Britain’s manufacturing and construction sectors contracted in March and the country’s trade deficit widened as the economy continues to falter.
Data from the Office for National Statistics (ONS) showed manufacturing output fell 0.6% in March, construction dipped 0.7% while industrial output as a whole slumped 0.5%, its third straight monthly decline.
The figures, which fell short of expectations, point to a further slowdown in momentum for the UK economy following the country’s decision to quit the EU last year.
To compound matters, the UK’s total trade deficit in goods and services widened by £2.3 billion between February and March to £4.9 billion, contributing nearly half of the quarterly deficit, which also grew by £5.7 billion to £10.5 billion.
Sterling slumped on the news, with the pound falling 0.1% to 1.29 US dollars.
Samuel Tombs, chief UK economist at Pantheon Macroeconomics, said: “March’s industrial production figures show that the pressure on consumers’ real incomes from rising inflation is beginning to hurt manufacturers.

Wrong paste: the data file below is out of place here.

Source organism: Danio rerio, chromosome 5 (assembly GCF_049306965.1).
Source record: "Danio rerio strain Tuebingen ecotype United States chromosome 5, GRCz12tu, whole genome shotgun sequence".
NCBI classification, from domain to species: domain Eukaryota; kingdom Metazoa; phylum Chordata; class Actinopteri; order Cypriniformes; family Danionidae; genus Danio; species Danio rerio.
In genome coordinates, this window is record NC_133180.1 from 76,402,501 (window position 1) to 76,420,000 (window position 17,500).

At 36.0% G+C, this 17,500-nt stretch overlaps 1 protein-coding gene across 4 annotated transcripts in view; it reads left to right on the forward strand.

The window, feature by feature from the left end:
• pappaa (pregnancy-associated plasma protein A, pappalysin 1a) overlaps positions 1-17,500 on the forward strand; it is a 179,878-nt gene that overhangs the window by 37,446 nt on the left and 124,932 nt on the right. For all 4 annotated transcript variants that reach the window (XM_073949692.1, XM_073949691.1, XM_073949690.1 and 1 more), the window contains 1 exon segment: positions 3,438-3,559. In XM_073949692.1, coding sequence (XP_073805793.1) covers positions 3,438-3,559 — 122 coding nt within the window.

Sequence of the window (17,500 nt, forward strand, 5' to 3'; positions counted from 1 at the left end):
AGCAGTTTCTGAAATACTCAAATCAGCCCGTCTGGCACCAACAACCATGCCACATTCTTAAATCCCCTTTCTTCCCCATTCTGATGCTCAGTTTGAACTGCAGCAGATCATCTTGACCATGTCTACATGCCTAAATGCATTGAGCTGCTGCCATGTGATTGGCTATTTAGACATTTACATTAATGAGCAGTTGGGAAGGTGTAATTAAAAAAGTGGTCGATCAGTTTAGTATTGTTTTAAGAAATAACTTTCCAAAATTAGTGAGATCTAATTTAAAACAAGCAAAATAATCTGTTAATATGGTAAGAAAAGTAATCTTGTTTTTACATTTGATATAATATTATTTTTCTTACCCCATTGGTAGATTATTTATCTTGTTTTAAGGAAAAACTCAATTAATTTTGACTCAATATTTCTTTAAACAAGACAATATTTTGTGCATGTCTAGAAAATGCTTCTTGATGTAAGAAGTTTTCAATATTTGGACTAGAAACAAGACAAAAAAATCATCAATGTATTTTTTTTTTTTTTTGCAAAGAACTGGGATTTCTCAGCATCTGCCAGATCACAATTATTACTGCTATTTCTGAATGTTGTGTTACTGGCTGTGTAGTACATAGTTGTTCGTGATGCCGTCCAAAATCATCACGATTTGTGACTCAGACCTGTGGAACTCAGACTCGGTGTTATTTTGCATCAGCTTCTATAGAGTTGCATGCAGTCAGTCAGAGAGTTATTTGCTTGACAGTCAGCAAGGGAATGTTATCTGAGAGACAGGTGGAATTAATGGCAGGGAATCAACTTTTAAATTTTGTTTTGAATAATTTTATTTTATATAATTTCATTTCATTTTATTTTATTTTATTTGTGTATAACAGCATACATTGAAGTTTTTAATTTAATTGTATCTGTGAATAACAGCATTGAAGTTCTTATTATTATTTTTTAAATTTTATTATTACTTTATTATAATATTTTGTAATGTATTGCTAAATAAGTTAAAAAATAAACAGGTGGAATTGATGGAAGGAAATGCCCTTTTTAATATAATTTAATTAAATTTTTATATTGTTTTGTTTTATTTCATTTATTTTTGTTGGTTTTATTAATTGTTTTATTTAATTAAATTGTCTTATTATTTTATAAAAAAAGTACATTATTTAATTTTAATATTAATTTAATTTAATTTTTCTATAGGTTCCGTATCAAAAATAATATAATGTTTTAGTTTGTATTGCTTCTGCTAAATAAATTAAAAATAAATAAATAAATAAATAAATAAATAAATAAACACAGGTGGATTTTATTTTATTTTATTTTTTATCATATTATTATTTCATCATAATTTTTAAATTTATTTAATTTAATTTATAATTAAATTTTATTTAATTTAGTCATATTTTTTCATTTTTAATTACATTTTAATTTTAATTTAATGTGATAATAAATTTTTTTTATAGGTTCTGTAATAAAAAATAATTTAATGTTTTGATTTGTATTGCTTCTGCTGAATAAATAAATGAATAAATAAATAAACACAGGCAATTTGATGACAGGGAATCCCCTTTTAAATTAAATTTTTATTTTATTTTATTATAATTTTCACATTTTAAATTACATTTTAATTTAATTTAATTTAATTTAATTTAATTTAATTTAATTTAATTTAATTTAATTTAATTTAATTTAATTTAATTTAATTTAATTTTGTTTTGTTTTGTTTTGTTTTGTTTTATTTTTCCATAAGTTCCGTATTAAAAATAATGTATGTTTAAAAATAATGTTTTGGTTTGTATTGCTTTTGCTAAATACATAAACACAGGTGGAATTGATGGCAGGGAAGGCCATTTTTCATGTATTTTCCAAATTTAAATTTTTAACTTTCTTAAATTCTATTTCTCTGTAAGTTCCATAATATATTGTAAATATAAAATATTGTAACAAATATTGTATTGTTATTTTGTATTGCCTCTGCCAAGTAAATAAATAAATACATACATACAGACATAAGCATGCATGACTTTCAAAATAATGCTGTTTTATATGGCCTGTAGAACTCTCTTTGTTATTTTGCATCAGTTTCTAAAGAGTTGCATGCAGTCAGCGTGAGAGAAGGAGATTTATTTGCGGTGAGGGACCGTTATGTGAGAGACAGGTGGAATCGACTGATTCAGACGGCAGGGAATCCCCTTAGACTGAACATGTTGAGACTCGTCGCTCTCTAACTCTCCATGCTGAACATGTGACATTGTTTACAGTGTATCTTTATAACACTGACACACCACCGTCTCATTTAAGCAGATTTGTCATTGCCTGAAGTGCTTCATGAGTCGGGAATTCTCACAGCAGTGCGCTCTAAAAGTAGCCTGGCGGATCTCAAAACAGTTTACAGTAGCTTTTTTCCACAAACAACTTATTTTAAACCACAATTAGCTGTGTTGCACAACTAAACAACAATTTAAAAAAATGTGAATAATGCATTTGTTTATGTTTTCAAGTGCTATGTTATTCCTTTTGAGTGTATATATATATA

“Industrial production has fallen for three consecutive months.
“With households’ real incomes set to come under further pressure from rising inflation, manufacturing output likely will grow only sluggishly ahead.”
The trade figures in particular make for sober reading, with the collapse in the value of the Brexit hit pound failing to provide a significant boost for exporters.
“March’s simply dreadful trade figures demonstrate that Britain is failing to capitalise on sterling’s depreciation,” Mr Tombs added.